The ant and the sea

By Juliana Leonel

English edit by Lidia Paes Leme and Carla Elliff

*post originally published in Portuguese on May 16, 2019

Drawing of an anthropomorphized ant with a thought cloud showing the surface of a blue ocean againts a blue sky, with a yellow sun and white clouds, with birds flying in the distance. The ant is holding its head as if in thought, surrounded by question marks. The text in the image reads “The ant and the sea”

Illustration by Joana Ho

No, we are not talking about a sea ant, nor are we talking about anthills at the bottom of the oceans. But yes, the ant and the sea are related. Come and find out how.

The ocean is intimately connected with the actions occurring on land, and in one way or another, almost everything reaches the ocean. Products/substances we use at home, in agriculture, and in industry, will one day reach the ocean, may it be through runoff, dumping, litter, or other waste removal processes.

Brazil plays an important role in supplying pulp and paper mills in several countries around the world (mainly China and countries in Europe). For this reason, our territory has extensive eucalyptus plantations which, due to its rapid growth and low planting costs, is an excellent source of raw material for these industries. However, eucalyptus plantations are a "full and tasty dish" for leaf-cutting ants that can cause total defoliation of the plants and lead them to death. Currently, to control these insects, granulated ant baits are used, Sulfluramid being the most widely used.

Eucalyptus plantations in the extreme south of Bahia, Brazil

(Photos by Juliana Leonel, CC BY SA)

Several researchers have observed that sulfluramid, after being released into the environment, changes into other chemical compounds after a few weeks. One of them, perfluorooctanesulfonic acid (PFOS), is highly persistent in the environment and has toxic effects on the biota, including us humans. Although PFOS is classified as a Persistent Organic Pollutant (POP) by the Stockholm Convention (learn more here), of which Brazil is a signatory, every five years the country requests authorization to continue using sulfluramid.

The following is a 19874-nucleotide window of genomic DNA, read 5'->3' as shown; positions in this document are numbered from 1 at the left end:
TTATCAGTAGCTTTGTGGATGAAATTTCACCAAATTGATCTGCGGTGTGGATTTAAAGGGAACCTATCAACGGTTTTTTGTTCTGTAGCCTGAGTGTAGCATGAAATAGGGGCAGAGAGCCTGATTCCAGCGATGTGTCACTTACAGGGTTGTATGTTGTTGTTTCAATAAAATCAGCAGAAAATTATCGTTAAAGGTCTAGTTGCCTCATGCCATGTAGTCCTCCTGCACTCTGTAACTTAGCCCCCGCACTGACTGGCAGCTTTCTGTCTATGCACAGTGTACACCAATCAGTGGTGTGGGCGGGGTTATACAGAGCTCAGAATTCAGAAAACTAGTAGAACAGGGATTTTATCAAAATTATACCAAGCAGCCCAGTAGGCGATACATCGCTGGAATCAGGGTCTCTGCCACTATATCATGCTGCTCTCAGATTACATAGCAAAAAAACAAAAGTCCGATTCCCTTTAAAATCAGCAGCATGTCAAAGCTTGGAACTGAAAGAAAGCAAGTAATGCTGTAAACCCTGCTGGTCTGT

Some studies, conducted in 2012 and 2014, showed high values of PFOS in Brazilian seawater (see references listed below), which were not consistent with the industrial use of PFOS in the country. With this the question arose: would Sulfluramid be a significant source of PFOS for the coastal region of Brazil?

To answer this question, researchers from the Marine Pollution and Geochemistry Laboratory (LAPOGEO Mar) at the Federal University of Santa Catarina (UFSC) work in collaboration with other national and international institutions analyzing environmental samples and laboratory experiments. Thus, for the first time, a study (see references listed below) gathered data on the use, production, commercialization, export and import of the active ingredient of sulfluramid (EtFOSA - N-ethyl perfluorooctane sulfonamide ), showing that the import of EtFOSA by Brazil increased from 30 tons in 2007 to 60 tons in 2014.

The same study also evaluated the occurrence of PFOS and other perfluoroalkyl substances (PFASs) in surface waters of the Todos os Santos Bay (Bahia), where a profile of PFASs was found to correspond to the use of sulfluramid.

But the question was not yet answered, because the studies suggesting the degradation of sulfluramid to PFOS only analyzed soil and/or water and none of them studied the degradation from formicide baits, which are possible sources of this substance. From this, an experiment was designed to study this degradation in soil, with and without the presence of carrots (a vegetable chosen because it is easy to grow in the laboratory, it grows fast, and it is used in human food) (see references listed below). The study concluded that in a period of less than two weeks sulfluramid was degraded to PFOS in a greater amount than previously estimated. In addition, PFOS was absorbed from the soil by the carrot, and was distributed among its peel, its interior, and its leaves. In other words, foods grown near regions where sulfluramid is used may be exposed to PFOS.